Donald Tynes Sr., SECU’s longest serving board member, passionate about mentoring youth and leading choir, dies – Baltimore Sun

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Donald Tynes Sr., a retired state and university employee and the longest-serving board member of Maryland’s State Employees’ Credit Union (SECU), has died of cancer March 22 at Sinai Hospital. The Randallstown resident was 79.

Mr. Tynes Sr. joined SECU’s board in 1975 when the credit union operated only a handful of branches and remained on the board as it grew into a multi-billion dollar company, until 2022. The credit union recognized his four decades of contributions. in 2018 when the SECU MD Foundation established a scholarship in his name for students at the Graves School of Business at Morgan State University.

“He always put others before himself. He really tried to help everyone. He was on a lot of different boards and a lot of different things in the community. After he retired, he seemed to have become even more active,” said his son Donald Tynes Jr., of San Jose, Calif.

Donald Tynes Sr., son of Ivory Lee Tynes, a homemaker, was born and raised in East Baltimore. He attended Paul Laurence Dunbar High School where he met his wife of 43 years, Carolyn Barnes Tynes.

Mr. Tynes Sr., along with his sister Shirley E. Thomas, became first generation students. Mr. Tynes Sr. received a bachelor’s degree in geography from Morgan State University in 1965 and went on to earn a master’s degree in business administration from Loyola College in Maryland in 1978. He married Carolyn Barnes in 1964 and the couple raised their son , Mr. Tynes Jr. and his daughter, the late Donna Elise Tynes, in Randallstown.

After graduating from Loyola, Mr. Tynes began working as a corporate dealer liaison at the General Motors Broening Highway Assembly Plant, formerly known as the Chevrolet Fisher body. He began a long career in human relations when he started working in the compensation division of the state personnel department.

Mr. Tynes Sr. quickly rose through the ranks to hold numerous leadership positions in state and local government. He became Assistant Secretary and then Secretary of Personnel under the administration of the late Governor Harry Hughes before working as Deputy Deputy State Comptroller under the late Comptroller Luis L. Goldstein. Mr. Tynes Sr. also served as Director of Personnel for Anne Arundel County Government.

“When people failed their civil service exam, they would look it up in the phone book and call it and just say ‘Hey, can you help me?’ and my dad, every time I asked him to get a private number, he refused. He just liked to help people… Of course he talked to them,” his son said.

Mr. Tynes Sr. has held an executive position on the SECU Board of Directors for 28 years, including nine years as Chairman. He was vice-president for 16 years and secretary for three years. He has also served on the board of trustees of the Credit Union Philanthropic Foundation in Maryland and Washington, DC. As president, he combined his analytical mind with his pursuit of community service by establishing a financial literacy program for high school students.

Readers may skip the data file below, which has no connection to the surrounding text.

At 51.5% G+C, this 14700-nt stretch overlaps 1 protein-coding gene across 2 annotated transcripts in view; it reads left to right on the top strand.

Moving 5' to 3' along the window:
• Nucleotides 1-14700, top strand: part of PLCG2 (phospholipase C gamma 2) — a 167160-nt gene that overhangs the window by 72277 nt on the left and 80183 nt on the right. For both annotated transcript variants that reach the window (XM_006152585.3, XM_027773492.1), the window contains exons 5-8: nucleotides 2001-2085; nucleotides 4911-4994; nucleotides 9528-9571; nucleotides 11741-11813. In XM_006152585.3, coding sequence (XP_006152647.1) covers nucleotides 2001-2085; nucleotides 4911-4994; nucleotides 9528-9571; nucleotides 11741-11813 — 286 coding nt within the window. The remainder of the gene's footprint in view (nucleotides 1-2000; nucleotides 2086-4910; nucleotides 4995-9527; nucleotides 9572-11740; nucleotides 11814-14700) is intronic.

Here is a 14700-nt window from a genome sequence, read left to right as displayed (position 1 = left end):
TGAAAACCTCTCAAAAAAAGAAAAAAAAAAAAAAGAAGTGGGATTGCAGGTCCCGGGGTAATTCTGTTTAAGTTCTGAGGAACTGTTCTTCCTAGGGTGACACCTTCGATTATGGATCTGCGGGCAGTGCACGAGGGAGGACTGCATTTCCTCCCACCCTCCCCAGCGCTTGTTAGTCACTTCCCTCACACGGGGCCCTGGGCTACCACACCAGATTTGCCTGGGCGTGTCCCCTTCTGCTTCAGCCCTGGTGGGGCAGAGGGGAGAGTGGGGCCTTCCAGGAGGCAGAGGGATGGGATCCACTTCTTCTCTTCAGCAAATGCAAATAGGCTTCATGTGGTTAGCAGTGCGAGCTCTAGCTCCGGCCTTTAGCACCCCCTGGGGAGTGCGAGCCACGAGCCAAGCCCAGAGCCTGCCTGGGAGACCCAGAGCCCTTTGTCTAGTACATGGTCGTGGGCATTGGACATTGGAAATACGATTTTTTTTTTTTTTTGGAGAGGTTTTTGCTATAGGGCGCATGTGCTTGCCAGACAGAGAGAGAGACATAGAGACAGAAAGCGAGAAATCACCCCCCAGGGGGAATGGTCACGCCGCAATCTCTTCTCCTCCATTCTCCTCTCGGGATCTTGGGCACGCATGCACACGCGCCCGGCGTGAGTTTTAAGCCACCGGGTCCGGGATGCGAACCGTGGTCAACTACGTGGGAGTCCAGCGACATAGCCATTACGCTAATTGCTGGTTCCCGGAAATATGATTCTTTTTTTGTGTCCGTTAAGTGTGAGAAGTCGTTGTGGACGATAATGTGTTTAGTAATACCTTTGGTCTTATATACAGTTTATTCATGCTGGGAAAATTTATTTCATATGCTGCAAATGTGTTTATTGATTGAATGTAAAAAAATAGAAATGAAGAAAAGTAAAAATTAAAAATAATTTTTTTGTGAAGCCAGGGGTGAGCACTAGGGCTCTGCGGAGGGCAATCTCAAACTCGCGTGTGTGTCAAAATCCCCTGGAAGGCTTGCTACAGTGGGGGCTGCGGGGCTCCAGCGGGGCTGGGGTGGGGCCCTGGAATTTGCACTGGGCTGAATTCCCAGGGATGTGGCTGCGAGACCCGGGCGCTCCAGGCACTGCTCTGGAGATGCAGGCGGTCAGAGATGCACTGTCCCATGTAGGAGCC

“He loved doing this job,” his son said. “Another council member said to me, she’s a white woman, she said they used to date and they went to some of these schools downtown. And she said that these young black kids would, they would introduce him as chairman of the board, and their jaws would drop.He liked to be approachable.

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Juancho Baino, Chairman of the Board of SECU MD, described Mr. Tynes Sr. as an anchor for the Board of Directors who was “the ultimate gentleman and professional.” Mr. Tynes Sr. was respected for his advice and humor, qualities that helped families and individuals feel connected to the member-owned credit union.

“Donald was also quick with a smile or a laugh,” Baino said in a statement. “He has always been one to share his dreams, hopes and vision for SECU and how we serve our members and our community.”

After decades of public service, Mr. Tynes Sr. retired from his position as Director of Human Resources for the University System of Maryland in 2006 to care for his wife when her health declined. She died in 2007. Mr. Tynes Sr., a strong proponent of the importance of education, became very active on the Morgan State University campus in retirement, particularly with the alumni association and the student choir. He often recruited students and helped them get their first job in the state, his son said.

In addition to the $2,000 SECU MD Foundation Scholarship for Business Students, Mr. Tynes Sr. donated $1,000 annually to the Carter School of Music at Morgan State before establishing a scholarship for music in his name in 2017 to continue supporting students.

Mr. Tynes Sr. was a life member of Waters AME Church in Baltimore, where he sang in the choir. He enjoyed fishing and chartered boats on the Chesapeake Bay. He and his wife Carolyn loved to travel the world and frequented Europe and the Caribbean.

The funeral was held March 30 at Vaughn C. Greene Funeral Home at 8728 Liberty Road in Randallstown.

In addition to his son, Mr. Tynes Sr. is survived by his sister Shirley E. Thomas, of Baltimore; grandson Matthew Donald Tynes and a host of family members, colleagues and close friends. A daughter, Donna Elise, died in 2019.

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